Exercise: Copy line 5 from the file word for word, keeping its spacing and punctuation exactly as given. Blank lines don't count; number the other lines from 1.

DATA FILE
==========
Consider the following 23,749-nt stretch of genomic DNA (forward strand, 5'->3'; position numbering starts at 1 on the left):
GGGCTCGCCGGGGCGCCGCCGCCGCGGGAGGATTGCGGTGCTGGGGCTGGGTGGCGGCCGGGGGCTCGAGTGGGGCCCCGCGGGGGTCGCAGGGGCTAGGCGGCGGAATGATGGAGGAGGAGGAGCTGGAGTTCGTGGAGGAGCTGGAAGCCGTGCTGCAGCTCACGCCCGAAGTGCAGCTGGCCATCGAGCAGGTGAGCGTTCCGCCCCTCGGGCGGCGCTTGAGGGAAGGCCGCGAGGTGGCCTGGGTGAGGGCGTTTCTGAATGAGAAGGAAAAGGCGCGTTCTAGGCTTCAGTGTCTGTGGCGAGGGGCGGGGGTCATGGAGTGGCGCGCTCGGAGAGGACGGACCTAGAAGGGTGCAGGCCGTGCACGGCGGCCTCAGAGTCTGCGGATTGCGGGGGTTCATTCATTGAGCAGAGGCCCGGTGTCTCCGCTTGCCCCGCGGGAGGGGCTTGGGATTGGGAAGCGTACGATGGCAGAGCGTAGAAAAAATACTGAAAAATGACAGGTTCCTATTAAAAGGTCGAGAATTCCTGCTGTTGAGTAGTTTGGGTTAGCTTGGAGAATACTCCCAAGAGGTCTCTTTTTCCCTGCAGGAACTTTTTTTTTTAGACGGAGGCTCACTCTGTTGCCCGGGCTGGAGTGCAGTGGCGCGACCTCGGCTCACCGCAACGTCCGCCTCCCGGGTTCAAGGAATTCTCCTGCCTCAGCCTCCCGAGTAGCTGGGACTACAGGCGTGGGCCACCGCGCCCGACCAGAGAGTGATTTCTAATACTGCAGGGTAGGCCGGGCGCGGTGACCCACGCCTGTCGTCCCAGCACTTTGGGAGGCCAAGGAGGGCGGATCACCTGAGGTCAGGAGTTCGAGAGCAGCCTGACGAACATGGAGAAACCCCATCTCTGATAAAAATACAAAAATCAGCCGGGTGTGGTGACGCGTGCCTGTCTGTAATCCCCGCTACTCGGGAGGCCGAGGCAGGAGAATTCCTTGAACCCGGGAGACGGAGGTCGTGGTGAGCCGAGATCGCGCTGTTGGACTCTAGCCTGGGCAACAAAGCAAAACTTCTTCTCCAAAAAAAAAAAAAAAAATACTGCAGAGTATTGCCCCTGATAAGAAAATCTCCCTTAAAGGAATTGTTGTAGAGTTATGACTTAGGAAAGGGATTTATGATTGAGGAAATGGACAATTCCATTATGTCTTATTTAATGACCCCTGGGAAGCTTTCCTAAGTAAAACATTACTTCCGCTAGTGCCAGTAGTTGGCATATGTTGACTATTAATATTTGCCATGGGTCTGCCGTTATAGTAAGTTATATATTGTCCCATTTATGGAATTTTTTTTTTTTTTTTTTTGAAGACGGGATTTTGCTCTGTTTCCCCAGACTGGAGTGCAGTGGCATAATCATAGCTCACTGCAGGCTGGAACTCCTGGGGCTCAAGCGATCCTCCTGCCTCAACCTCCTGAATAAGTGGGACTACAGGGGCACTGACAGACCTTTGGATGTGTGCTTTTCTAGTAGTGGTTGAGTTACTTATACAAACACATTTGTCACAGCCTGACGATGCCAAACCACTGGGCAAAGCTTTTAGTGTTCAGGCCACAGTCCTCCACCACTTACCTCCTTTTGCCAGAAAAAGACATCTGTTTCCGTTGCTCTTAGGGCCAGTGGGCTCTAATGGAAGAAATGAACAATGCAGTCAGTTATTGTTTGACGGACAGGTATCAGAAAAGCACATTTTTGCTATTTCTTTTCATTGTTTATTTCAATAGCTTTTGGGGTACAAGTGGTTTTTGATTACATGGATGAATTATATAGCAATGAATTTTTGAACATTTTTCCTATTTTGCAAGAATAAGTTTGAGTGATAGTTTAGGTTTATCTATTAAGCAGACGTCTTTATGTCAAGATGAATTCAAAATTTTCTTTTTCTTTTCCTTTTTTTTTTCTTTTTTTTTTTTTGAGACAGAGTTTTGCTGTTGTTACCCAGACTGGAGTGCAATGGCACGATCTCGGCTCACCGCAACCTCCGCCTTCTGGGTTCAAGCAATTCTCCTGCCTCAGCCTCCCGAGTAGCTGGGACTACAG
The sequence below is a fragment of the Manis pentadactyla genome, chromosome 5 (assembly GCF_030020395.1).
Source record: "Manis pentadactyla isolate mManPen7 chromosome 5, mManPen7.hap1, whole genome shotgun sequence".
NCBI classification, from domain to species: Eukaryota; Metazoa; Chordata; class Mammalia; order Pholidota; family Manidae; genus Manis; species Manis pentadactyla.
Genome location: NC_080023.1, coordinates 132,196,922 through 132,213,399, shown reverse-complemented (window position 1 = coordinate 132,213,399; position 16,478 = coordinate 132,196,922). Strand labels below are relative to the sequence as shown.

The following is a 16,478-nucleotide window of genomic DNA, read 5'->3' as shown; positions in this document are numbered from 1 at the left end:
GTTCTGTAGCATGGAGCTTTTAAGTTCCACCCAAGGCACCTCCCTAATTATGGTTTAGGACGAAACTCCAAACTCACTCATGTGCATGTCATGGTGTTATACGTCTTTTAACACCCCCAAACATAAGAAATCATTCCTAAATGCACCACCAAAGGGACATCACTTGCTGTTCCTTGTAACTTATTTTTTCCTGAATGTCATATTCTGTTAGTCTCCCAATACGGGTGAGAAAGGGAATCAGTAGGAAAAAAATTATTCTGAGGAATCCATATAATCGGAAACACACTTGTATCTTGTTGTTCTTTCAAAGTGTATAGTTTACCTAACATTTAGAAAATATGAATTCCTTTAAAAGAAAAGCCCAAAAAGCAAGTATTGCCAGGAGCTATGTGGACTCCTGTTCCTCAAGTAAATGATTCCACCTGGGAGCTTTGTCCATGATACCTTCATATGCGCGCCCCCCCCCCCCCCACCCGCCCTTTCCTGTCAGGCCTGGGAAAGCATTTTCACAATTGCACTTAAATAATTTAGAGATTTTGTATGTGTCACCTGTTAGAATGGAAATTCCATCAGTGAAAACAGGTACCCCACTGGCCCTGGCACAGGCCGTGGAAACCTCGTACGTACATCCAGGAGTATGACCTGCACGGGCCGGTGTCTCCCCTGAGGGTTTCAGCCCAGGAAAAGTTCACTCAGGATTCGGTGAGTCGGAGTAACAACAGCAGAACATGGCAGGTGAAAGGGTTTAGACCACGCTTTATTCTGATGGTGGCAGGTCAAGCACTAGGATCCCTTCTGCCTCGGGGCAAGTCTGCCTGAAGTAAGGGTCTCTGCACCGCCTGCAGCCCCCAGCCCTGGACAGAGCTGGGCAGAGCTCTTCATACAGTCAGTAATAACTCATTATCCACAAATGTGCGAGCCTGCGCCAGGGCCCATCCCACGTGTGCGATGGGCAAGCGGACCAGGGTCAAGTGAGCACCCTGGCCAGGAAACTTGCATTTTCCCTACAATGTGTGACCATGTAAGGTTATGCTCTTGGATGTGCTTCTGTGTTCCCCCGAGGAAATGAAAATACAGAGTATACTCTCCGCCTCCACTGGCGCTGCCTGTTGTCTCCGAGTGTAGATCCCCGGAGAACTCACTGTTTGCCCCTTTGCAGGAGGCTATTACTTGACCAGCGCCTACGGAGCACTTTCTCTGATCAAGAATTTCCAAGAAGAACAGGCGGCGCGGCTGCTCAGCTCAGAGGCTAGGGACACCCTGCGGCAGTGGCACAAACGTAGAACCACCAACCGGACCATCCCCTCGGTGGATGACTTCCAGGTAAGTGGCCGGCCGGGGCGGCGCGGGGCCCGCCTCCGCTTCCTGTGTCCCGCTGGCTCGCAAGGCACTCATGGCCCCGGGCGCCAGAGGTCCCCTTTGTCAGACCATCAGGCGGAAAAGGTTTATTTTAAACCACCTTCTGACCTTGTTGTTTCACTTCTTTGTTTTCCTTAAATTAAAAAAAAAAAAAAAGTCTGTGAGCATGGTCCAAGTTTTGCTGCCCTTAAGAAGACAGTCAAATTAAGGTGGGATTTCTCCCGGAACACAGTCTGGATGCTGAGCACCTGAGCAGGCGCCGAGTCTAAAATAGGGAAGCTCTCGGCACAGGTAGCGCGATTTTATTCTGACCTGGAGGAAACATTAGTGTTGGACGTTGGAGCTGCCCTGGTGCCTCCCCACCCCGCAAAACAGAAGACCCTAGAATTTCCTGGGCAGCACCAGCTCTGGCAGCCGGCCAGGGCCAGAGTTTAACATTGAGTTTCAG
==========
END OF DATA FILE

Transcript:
NCBI classification, from domain to species: Eukaryota; Metazoa; Chordata; class Mammalia; order Pholidota; family Manidae; genus Manis; species Manis pentadactyla.